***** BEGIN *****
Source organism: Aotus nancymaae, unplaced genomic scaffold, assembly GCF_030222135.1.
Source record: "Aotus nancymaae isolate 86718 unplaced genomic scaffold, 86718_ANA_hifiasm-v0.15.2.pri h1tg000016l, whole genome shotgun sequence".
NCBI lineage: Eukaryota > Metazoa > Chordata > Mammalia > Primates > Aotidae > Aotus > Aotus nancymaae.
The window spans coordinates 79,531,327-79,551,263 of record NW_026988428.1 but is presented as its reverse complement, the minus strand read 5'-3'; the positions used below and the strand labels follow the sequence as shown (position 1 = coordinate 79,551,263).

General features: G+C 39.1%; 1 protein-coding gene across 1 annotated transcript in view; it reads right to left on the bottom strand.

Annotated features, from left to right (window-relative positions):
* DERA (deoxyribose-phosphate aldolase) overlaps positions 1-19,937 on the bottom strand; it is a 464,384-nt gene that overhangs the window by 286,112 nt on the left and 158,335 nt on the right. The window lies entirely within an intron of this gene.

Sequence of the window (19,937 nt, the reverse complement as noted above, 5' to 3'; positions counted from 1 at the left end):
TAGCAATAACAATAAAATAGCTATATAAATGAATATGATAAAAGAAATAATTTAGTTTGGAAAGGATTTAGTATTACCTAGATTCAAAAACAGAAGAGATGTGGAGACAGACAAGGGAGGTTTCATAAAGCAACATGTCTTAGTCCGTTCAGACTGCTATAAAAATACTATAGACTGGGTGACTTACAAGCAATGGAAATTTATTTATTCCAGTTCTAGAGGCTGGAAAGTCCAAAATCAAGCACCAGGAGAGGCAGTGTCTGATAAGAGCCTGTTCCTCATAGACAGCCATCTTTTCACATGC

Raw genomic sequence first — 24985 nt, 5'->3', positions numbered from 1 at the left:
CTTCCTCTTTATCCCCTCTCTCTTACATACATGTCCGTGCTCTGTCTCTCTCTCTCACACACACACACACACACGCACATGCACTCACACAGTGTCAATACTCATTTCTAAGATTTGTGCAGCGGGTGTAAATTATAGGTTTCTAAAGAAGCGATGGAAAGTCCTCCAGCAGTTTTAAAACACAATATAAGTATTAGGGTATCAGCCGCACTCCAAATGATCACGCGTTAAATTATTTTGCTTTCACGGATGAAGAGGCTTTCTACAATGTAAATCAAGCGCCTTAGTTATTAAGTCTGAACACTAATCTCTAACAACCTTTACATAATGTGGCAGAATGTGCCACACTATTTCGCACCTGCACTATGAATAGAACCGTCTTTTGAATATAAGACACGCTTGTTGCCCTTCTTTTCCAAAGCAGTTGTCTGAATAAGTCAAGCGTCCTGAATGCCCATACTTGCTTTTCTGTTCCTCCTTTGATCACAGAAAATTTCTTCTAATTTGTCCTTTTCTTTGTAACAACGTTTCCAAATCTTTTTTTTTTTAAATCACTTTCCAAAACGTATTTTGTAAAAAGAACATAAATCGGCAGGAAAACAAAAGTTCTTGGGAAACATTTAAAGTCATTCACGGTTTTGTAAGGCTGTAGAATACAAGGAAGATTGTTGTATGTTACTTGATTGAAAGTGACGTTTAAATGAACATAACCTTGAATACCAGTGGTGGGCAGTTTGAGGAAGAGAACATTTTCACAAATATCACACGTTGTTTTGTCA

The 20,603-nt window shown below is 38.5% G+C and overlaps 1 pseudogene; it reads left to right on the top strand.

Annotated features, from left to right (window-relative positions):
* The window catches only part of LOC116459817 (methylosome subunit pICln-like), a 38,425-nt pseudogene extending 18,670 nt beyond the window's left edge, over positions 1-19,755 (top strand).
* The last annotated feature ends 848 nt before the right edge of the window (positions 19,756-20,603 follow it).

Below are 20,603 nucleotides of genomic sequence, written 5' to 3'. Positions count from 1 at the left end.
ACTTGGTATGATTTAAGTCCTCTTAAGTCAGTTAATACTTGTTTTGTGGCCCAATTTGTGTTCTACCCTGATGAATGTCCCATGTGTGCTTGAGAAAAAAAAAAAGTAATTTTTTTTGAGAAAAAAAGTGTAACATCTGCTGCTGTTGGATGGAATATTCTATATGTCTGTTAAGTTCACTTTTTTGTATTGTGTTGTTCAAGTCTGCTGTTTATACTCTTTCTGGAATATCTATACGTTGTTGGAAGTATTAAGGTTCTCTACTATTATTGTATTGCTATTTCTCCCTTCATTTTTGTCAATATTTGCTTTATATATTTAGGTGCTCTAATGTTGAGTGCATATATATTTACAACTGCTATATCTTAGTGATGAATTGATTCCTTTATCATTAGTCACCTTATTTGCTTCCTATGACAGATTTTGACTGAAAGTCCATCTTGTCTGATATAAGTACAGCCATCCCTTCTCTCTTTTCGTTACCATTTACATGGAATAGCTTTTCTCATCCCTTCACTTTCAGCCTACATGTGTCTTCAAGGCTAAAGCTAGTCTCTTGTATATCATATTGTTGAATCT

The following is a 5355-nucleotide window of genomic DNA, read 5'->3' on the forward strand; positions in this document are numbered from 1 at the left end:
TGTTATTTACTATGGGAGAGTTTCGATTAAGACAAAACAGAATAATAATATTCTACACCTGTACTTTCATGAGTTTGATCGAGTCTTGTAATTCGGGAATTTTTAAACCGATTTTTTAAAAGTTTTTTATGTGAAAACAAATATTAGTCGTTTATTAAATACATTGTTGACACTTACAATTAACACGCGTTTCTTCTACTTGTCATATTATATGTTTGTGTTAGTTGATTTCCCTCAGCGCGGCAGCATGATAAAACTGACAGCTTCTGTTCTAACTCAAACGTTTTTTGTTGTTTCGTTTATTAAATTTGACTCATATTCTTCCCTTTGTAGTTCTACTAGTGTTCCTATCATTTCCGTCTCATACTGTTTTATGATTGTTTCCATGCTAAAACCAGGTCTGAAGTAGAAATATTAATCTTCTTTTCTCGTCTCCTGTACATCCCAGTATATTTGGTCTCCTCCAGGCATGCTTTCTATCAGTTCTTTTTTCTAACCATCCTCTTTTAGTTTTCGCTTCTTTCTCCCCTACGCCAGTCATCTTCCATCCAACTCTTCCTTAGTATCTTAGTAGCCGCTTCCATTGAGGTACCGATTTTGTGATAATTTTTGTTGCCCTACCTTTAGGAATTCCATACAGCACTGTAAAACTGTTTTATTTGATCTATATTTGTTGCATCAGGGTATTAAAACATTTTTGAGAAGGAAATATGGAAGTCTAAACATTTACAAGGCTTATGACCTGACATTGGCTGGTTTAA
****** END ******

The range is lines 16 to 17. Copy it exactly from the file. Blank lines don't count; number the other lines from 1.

Below are 20,603 nucleotides of genomic sequence, written 5' to 3'. Positions count from 1 at the left end.
ACTTGGTATGATTTAAGTCCTCTTAAGTCAGTTAATACTTGTTTTGTGGCCCAATTTGTGTTCTACCCTGATGAATGTCCCATGTGTGCTTGAGAAAAAAAAAAAGTAATTTTTTTTGAGAAAAAAAGTGTAACATCTGCTGCTGTTGGATGGAATATTCTATATGTCTGTTAAGTTCACTTTTTTGTATTGTGTTGTTCAAGTCTGCTGTTTATACTCTTTCTGGAATATCTATACGTTGTTGGAAGTATTAAGGTTCTCTACTATTATTGTATTGCTATTTCTCCCTTCATTTTTGTCAATATTTGCTTTATATATTTAGGTGCTCTAATGTTGAGTGCATATATATTTACAACTGCTATATCTTAGTGATGAATTGATTCCTTTATCATTAGTCACCTTATTTGCTTCCTATGACAGATTTTGACTGAAAGTCCATCTTGTCTGATATAAGTACAGCCATCCCTTCTCTCTTTTCGTTACCATTTACATGGAATAGCTTTTCTCATCCCTTCACTTTCAGCCTACATGTGTCTTCAAGGCTAAAGCTAGTCTCTTGTATATCATATTGTTGAATCT